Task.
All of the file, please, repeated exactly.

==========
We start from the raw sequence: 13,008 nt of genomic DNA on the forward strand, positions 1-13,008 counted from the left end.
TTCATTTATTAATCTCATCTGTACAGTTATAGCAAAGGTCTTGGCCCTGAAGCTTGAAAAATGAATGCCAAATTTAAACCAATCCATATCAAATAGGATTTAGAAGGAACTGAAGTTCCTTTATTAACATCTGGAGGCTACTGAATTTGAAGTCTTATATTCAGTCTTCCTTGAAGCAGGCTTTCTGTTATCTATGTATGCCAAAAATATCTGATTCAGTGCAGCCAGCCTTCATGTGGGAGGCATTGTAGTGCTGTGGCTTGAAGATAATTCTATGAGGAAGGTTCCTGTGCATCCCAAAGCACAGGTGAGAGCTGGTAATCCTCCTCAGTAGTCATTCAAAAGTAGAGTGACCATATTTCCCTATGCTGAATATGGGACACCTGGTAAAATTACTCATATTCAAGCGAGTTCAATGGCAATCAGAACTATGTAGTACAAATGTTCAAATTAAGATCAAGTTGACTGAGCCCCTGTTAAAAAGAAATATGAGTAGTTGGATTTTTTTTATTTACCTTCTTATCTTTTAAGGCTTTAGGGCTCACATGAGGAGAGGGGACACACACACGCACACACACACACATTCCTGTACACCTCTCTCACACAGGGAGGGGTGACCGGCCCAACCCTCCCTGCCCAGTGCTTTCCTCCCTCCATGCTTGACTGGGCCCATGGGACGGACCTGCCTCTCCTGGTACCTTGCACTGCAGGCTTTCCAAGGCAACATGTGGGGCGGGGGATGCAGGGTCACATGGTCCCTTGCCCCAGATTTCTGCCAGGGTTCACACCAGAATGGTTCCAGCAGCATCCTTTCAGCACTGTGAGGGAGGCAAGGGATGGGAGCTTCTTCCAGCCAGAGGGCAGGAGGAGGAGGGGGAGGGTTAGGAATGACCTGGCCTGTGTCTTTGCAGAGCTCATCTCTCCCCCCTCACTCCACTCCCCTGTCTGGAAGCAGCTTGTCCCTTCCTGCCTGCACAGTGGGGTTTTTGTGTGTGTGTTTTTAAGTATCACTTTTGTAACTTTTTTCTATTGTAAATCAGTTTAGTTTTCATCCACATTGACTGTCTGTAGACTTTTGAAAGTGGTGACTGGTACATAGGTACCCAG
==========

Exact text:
We start from the raw sequence: 13,008 nt of genomic DNA on the forward strand, positions 1-13,008 counted from the left end.
TTCATTTATTAATCTCATCTGTACAGTTATAGCAAAGGTCTTGGCCCTGAAGCTTGAAAAATGAATGCCAAATTTAAACCAATCCATATCAAATAGGATTTAGAAGGAACTGAAGTTCCTTTATTAACATCTGGAGGCTACTGAATTTGAAGTCTTATATTCAGTCTTCCTTGAAGCAGGCTTTCTGTTATCTATGTATGCCAAAAATATCTGATTCAGTGCAGCCAGCCTTCATGTGGGAGGCATTGTAGTGCTGTGGCTTGAAGATAATTCTATGAGGAAGGTTCCTGTGCATCCCAAAGCACAGGTGAGAGCTGGTAATCCTCCTCAGTAGTCATTCAAAAGTAGAGTGACCATATTTCCCTATGCTGAATATGGGACACCTGGTAAAATTACTCATATTCAAGCGAGTTCAATGGCAATCAGAACTATGTAGTACAAATGTTCAAATTAAGATCAAGTTGACTGAGCCCCTGTTAAAAAGAAATATGAGTAGTTGGATTTTTTTTATTTACCTTCTTATCTTTTAAGGCTTTAGGGCTCACATGAGGAGAGGGGACACACACACGCACACACACACACATTCCTGTACACCTCTCTCACACAGGGAGGGGTGACCGGCCCAACCCTCCCTGCCCAGTGCTTTCCTCCCTCCATGCTTGACTGGGCCCATGGGACGGACCTGCCTCTCCTGGTACCTTGCACTGCAGGCTTTCCAAGGCAACATGTGGGGCGGGGGATGCAGGGTCACATGGTCCCTTGCCCCAGATTTCTGCCAGGGTTCACACCAGAATGGTTCCAGCAGCATCCTTTCAGCACTGTGAGGGAGGCAAGGGATGGGAGCTTCTTCCAGCCAGAGGGCAGGAGGAGGAGGGGGAGGGTTAGGAATGACCTGGCCTGTGTCTTTGCAGAGCTCATCTCTCCCCCCTCACTCCACTCCCCTGTCTGGAAGCAGCTTGTCCCTTCCTGCCTGCACAGTGGGGTTTTTGTGTGTGTGTTTTTAAGTATCACTTTTGTAACTTTTTTCTATTGTAAATCAGTTTAGTTTTCATCCACATTGACTGTCTGTAGACTTTTGAAAGTGGTGACTGGTACATAGGTACCCAG